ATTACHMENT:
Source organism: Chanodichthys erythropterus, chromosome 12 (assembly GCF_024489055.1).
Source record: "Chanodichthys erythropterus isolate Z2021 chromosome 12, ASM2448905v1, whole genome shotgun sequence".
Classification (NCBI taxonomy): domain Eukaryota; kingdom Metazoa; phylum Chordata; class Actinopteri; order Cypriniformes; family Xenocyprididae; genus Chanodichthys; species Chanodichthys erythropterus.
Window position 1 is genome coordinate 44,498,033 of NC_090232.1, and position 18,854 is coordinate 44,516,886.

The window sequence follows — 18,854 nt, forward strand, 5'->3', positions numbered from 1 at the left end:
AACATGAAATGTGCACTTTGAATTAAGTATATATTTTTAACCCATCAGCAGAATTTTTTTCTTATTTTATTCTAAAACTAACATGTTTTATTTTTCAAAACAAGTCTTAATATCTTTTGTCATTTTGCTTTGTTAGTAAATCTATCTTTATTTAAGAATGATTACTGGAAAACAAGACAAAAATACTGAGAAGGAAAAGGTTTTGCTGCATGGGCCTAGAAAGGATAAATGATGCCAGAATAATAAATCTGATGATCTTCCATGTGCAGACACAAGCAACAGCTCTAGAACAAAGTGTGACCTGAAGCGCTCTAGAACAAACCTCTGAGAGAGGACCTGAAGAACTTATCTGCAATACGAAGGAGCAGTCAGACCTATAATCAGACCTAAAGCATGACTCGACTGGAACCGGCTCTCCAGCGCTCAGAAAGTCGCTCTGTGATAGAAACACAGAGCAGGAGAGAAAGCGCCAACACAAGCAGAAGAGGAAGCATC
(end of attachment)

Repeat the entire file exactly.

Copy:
Source organism: Chanodichthys erythropterus, chromosome 12 (assembly GCF_024489055.1).
Source record: "Chanodichthys erythropterus isolate Z2021 chromosome 12, ASM2448905v1, whole genome shotgun sequence".
Classification (NCBI taxonomy): domain Eukaryota; kingdom Metazoa; phylum Chordata; class Actinopteri; order Cypriniformes; family Xenocyprididae; genus Chanodichthys; species Chanodichthys erythropterus.
Window position 1 is genome coordinate 44,498,033 of NC_090232.1, and position 18,854 is coordinate 44,516,886.

The window sequence follows — 18,854 nt, forward strand, 5'->3', positions numbered from 1 at the left end:
AACATGAAATGTGCACTTTGAATTAAGTATATATTTTTAACCCATCAGCAGAATTTTTTTCTTATTTTATTCTAAAACTAACATGTTTTATTTTTCAAAACAAGTCTTAATATCTTTTGTCATTTTGCTTTGTTAGTAAATCTATCTTTATTTAAGAATGATTACTGGAAAACAAGACAAAAATACTGAGAAGGAAAAGGTTTTGCTGCATGGGCCTAGAAAGGATAAATGATGCCAGAATAATAAATCTGATGATCTTCCATGTGCAGACACAAGCAACAGCTCTAGAACAAAGTGTGACCTGAAGCGCTCTAGAACAAACCTCTGAGAGAGGACCTGAAGAACTTATCTGCAATACGAAGGAGCAGTCAGACCTATAATCAGACCTAAAGCATGACTCGACTGGAACCGGCTCTCCAGCGCTCAGAAAGTCGCTCTGTGATAGAAACACAGAGCAGGAGAGAAAGCGCCAACACAAGCAGAAGAGGAAGCATC